March 02, 2017
Matt Sandusky says he’s at peace.
At peace, even though his adoptive father, Jerry Sandusky, 73, is still appealing his convictions in 2012 – 45 counts in all – on charges of molesting 10 boys that put him in prison for 30 to 60 years.
At peace, despite the wider tarnish to his own alma mater, Penn State University, which was fined $60 million, barred from postseason football for four years, forced to pay out nearly $60 million in legal settlements to victims of the former assistant coach (including an undisclosed amount to Matt) and the diminished legacy of the late Joe Paterno, the Nittany Lions' once-revered coach.
At peace, even though his estranged brother, Jeffrey, another adoptee, was just recently charged with soliciting teen-aged girls for sex via text messages.
Maintaining his own serenity – he runs a foundation called Peaceful Hearts – and helping others find their own personal peace is why Matt Sandusky, 38, is speaking out years after his adopted father's convictions.
On Friday, Sandusky will serve as the keynote speaker at a Conference on Victimization of Children at Stockton University in Atlantic County. Thursday, he’ll engage students and the public, also at Stockton, in the Campus Center at 5:30 p.m.
“I am grateful that Matthew Sandusky is coming to Stockton University to address his experiences. I am hoping his talk will expand the awareness of child sexual abuse in our society, and underscore how we can help survivors,” says Cheryl R. Kaus, the dean of the college’s School of Social and Behavioral Sciences, who arranged his visit.
“Nothing should be more important than protecting children,” explains Sandusky, who says his adoptive father repeatedly abused him from the time he was just eight until he was 17.
The abuse, he says, happened at the Sandusky home, on the Penn State campus, traveling on behalf of the school and most notably at the nonprofit Jerry Sandusky had founded, Second Mile.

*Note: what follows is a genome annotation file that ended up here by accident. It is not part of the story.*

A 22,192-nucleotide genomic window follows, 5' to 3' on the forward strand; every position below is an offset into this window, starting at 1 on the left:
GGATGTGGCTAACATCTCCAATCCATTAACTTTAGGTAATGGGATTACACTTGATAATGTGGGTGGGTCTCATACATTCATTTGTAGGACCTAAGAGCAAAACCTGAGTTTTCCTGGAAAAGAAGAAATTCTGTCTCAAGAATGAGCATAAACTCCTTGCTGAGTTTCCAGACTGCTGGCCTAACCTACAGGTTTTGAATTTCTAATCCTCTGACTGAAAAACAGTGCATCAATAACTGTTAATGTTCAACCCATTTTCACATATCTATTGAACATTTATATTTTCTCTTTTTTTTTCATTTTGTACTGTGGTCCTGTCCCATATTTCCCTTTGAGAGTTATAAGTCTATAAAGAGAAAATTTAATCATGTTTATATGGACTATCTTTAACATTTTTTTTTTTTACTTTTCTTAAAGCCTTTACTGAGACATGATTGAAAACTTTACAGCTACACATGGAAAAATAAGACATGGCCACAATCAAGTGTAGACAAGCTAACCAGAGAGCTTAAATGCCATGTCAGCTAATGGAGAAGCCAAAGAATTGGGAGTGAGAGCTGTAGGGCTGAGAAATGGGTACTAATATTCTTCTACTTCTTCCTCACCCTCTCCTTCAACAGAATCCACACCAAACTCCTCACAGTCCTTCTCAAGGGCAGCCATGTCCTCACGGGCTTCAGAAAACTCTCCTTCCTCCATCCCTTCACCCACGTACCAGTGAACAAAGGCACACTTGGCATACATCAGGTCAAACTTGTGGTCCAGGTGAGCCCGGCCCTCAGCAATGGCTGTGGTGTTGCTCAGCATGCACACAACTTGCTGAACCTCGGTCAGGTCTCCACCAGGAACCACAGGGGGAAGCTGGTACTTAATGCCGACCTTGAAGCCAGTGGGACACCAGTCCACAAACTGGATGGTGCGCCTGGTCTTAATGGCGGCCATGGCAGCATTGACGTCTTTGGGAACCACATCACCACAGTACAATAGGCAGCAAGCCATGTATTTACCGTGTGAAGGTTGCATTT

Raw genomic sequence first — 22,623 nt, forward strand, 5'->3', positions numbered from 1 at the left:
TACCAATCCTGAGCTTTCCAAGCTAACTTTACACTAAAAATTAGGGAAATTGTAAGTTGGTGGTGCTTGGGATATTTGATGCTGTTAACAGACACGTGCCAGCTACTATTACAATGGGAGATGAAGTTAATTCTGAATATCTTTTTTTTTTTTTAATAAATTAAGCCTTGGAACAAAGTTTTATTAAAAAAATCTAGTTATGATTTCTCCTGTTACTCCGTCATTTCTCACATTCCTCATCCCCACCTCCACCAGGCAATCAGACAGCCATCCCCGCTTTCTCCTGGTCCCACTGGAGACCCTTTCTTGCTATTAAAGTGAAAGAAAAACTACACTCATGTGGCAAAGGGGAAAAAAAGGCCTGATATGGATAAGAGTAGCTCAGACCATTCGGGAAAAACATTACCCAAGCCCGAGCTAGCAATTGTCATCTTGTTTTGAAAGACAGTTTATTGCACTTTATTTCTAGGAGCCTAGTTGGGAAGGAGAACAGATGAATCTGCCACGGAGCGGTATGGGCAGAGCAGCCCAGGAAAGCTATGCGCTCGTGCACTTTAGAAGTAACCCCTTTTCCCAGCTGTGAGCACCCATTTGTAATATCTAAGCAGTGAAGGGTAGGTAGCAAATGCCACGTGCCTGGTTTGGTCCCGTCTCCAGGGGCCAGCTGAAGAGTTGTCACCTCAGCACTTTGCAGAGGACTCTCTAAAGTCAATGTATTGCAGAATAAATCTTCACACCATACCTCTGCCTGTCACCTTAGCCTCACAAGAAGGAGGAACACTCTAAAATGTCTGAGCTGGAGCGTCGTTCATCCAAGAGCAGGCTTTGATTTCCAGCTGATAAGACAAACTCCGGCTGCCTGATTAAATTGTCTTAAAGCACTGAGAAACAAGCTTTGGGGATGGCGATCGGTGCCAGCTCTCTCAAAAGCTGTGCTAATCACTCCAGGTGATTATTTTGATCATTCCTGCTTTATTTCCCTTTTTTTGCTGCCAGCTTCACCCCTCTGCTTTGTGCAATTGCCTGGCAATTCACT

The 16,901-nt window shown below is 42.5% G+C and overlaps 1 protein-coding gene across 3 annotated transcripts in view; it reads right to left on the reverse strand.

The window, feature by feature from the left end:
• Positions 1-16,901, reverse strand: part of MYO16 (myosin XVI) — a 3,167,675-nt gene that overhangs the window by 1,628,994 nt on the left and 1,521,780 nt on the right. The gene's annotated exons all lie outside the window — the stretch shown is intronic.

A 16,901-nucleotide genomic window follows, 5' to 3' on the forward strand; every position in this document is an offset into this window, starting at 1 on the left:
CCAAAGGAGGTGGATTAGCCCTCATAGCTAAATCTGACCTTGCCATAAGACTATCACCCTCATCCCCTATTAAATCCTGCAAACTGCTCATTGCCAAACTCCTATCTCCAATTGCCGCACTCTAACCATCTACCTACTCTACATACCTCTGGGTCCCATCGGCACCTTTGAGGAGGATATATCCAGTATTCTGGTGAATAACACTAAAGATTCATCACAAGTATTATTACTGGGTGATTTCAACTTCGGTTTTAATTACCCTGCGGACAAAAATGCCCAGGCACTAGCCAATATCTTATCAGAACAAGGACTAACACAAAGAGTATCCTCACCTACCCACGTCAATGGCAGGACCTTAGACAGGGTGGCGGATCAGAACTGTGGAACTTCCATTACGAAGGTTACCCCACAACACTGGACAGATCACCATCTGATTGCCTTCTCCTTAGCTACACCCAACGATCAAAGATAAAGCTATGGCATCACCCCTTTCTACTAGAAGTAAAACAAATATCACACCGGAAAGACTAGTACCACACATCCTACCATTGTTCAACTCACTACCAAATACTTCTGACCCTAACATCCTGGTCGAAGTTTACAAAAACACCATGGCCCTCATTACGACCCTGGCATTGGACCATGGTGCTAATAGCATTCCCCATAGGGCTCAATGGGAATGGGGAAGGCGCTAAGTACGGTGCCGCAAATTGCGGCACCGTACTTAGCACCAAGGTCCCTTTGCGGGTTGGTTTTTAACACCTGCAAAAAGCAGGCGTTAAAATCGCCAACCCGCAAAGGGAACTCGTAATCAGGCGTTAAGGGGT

Matt Sandusky says his adoptive father, who spent 32 years on the Penn State sidelines, used the charity group as a tool to identify and target hard-luck boys, grooming vulnerable children – boys like Mattie Heichel. That's the name Matt Sandusky grew up with in a troubled household in central Pennsylvania.
While a whole cottage industry of deniers – ranging from his estranged adoptive mother, Dottie Sandusky, to conspiracy-theorist bloggers and podcasters – would be happy to have Matt Sandusky shut up about one of the most notorious child abuse cases ever, that’s not happening.
“I intend to tell my story until I can’t breathe,” he says softly and evenly near the end of 50-minute-long phone interview.
He explains he’s motivated to help victims, especially boys, who tend to be more stigmatized by abuse “find the courage to speak the truth.”
Richard Gelles, the former dean at the University of Pennsylvania’s School of Social Policy and Practice, says male victims of sexual abuse tend to come forward later in life than their female counterparts. That’s especially true if a man did the abusing because it opens questions about identity and sexual orientation, Gelles added. Statistics put the typical lag time at 20 years.
And then there is what Gelles calls “a culture of denial that exists in Happy Valley,” the nickname for State College, the university’s hometown. “There were red flags, but they didn’t want to hear it,” he says.
Red flags were everywhere from the start of Mattie Heichel’s life.
His family was poor, his dad an abusive alcoholic who beat his family. His mom was just 18 when he was born.
His parents divorced when he was six. He saw his dad just twice afterwards. The family moved in with grandparents. His grandfather was “abusive and mean,” whacking him with a broom stick and commanding him to endure the beating without complaint. His mom passed bad checks, got jailed.
“She tried, but she was not a great role model. She tried her best with what she had. That was normal,” Sandusky recalls of his troubled early years.